Aerodynamic characteristics as determinants of the drafting effect in cycling

Andy G. Edwards, William C. Byrnes

Research output: Contribution to journalArticle

38 Citations (Scopus)

Abstract

PURPOSE: To determine whether cyclists' individual aerodynamic characteristics influence the magnitude of the drafting effect in cycling. METHODS: Thirteen competitive male cyclists performed two field protocols (individual and drafting). Hub-based power meters were used to measure power output and velocity, from which drag area (Ad) was calculated. The three subjects obtaining maximum (MAX), intermediate (INT), and minimum (MIN) values for Ad during the individual protocol acted as leaders during the drafting protocol. Measures of Ad were then made while subjects drafted each of the three leaders. The drafting effect was specifically quantified as the decrement on measured drag coefficient (Cd) and power output. RESULTS: The mean drafting effect increased with leader Ad (ΔCd: MIN = 35.55%, INT = 41.31%, MAX = 50.47%; Δ power: MIN = 111.1 W, INT = 124.05 W, MAX = 159.23 W; P < 0.0001). Regressions between leader Ad and drafting effect for individual drafters indicated substantial interdrafter variability (slope ranged from 29.4 to 190.5%·m) but little intradrafter variability (mean r = 0.9689), suggesting an interaction between leader and drafter. Correlating leader:drafter ratios for Ad, Ap, and body mass to the drafting effect supported this interaction (r = 0.69-0.78, P < 0.01), but only when data for all three groups were pooled. CONCLUSIONS: Alteration of leader Ad elicits a linear increase in the drafting effect. However, the Ad of the leader does not explain all of the interdrafter variability in the drafting effect, which is specific to the drafting subject but is minimally explained by their aerodynamic characteristics. This interdrafter variability may be attributable to the drafter's skill in obtaining maximum benefit from drafting.

Original languageEnglish (US)
Pages (from-to)170-176
Number of pages7
JournalMedicine and Science in Sports and Exercise
Volume39
Issue number1
DOIs
StatePublished - Jan 1 2007
Externally publishedYes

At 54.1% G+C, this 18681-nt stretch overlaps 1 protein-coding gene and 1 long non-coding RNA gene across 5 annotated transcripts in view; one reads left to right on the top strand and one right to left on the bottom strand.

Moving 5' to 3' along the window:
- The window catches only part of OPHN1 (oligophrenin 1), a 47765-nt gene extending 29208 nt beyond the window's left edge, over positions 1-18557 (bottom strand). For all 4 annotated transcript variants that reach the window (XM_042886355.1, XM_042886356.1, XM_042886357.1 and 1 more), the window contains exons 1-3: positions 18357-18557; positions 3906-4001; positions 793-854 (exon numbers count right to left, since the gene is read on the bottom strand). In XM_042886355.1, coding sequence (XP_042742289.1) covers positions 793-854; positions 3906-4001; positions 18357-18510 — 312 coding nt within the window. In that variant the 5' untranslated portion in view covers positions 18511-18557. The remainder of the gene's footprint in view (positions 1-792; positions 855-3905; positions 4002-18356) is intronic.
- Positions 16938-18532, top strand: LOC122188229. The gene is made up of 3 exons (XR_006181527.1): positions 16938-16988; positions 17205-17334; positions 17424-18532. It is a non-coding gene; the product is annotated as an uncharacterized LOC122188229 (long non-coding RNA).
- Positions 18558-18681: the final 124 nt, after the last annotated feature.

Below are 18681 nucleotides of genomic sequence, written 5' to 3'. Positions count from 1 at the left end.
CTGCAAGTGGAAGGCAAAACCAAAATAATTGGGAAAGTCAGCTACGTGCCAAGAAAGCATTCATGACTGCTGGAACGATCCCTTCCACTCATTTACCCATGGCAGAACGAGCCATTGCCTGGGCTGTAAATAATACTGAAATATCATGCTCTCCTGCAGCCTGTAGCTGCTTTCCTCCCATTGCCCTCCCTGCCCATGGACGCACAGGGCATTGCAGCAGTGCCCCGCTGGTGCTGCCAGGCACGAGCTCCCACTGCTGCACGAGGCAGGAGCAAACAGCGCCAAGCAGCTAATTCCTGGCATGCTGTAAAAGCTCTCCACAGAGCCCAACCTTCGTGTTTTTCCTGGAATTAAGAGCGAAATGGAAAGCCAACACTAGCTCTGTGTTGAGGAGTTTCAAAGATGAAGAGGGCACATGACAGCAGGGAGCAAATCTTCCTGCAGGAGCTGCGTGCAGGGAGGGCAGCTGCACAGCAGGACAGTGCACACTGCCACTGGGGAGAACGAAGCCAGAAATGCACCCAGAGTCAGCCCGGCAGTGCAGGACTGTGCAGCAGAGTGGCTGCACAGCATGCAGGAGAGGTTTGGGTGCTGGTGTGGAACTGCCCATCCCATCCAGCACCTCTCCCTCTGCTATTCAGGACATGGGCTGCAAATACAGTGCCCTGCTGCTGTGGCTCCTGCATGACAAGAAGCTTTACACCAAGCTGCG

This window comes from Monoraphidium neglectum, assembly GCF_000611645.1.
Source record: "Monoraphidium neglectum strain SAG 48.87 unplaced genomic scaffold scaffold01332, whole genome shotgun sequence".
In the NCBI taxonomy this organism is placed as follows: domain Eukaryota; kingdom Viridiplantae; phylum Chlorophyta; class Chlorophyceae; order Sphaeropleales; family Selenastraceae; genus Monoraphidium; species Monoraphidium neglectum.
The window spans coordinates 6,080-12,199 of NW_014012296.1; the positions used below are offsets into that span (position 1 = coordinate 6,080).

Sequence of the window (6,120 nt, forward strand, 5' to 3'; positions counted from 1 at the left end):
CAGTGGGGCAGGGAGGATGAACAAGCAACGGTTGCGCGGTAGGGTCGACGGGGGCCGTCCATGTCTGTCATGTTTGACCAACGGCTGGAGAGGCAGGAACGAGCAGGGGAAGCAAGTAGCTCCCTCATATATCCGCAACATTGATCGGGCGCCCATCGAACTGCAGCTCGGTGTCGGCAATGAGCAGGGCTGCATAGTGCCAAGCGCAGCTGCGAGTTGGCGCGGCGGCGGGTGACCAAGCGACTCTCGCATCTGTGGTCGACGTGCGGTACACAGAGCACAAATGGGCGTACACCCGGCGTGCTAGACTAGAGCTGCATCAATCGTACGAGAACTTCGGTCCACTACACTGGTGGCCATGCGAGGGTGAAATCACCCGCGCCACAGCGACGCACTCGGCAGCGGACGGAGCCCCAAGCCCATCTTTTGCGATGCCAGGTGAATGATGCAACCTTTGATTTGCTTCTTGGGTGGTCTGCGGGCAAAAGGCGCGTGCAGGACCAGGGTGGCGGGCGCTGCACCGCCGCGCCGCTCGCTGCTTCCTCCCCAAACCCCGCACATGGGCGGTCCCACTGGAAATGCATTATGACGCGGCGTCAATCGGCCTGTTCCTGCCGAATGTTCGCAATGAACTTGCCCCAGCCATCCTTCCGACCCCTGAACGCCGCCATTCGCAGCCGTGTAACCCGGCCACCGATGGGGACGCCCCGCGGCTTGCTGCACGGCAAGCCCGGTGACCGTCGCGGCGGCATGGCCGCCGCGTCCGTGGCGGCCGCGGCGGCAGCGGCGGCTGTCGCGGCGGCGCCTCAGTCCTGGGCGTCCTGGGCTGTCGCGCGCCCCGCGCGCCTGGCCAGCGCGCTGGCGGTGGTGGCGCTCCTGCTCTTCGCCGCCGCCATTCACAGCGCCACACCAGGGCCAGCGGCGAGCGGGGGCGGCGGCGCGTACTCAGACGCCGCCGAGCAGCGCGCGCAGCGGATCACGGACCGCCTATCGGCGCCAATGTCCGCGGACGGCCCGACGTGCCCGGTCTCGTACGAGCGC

Keywords

  • Cycling tactics
  • Formation aerodynamics
  • Group aerodynamics
  • Peloton

ASJC Scopus subject areas

  • Orthopedics and Sports Medicine
  • Physical Therapy, Sports Therapy and Rehabilitation

Cite this

Aerodynamic characteristics as determinants of the drafting effect in cycling. / Edwards, Andy G.; Byrnes, William C.

In: Medicine and Science in Sports and Exercise, Vol. 39, No. 1, 01.01.2007, p. 170-176.

Research output: Contribution to journalArticle

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abstract = "PURPOSE: To determine whether cyclists' individual aerodynamic characteristics influence the magnitude of the drafting effect in cycling. METHODS: Thirteen competitive male cyclists performed two field protocols (individual and drafting). Hub-based power meters were used to measure power output and velocity, from which drag area (Ad) was calculated. The three subjects obtaining maximum (MAX), intermediate (INT), and minimum (MIN) values for Ad during the individual protocol acted as leaders during the drafting protocol. Measures of Ad were then made while subjects drafted each of the three leaders. The drafting effect was specifically quantified as the decrement on measured drag coefficient (Cd) and power output. RESULTS: The mean drafting effect increased with leader Ad (ΔCd: MIN = 35.55{\%}, INT = 41.31{\%}, MAX = 50.47{\%}; Δ power: MIN = 111.1 W, INT = 124.05 W, MAX = 159.23 W; P < 0.0001). Regressions between leader Ad and drafting effect for individual drafters indicated substantial interdrafter variability (slope ranged from 29.4 to 190.5{\%}·m) but little intradrafter variability (mean r = 0.9689), suggesting an interaction between leader and drafter. Correlating leader:drafter ratios for Ad, Ap, and body mass to the drafting effect supported this interaction (r = 0.69-0.78, P < 0.01), but only when data for all three groups were pooled. CONCLUSIONS: Alteration of leader Ad elicits a linear increase in the drafting effect. However, the Ad of the leader does not explain all of the interdrafter variability in the drafting effect, which is specific to the drafting subject but is minimally explained by their aerodynamic characteristics. This interdrafter variability may be attributable to the drafter's skill in obtaining maximum benefit from drafting.",
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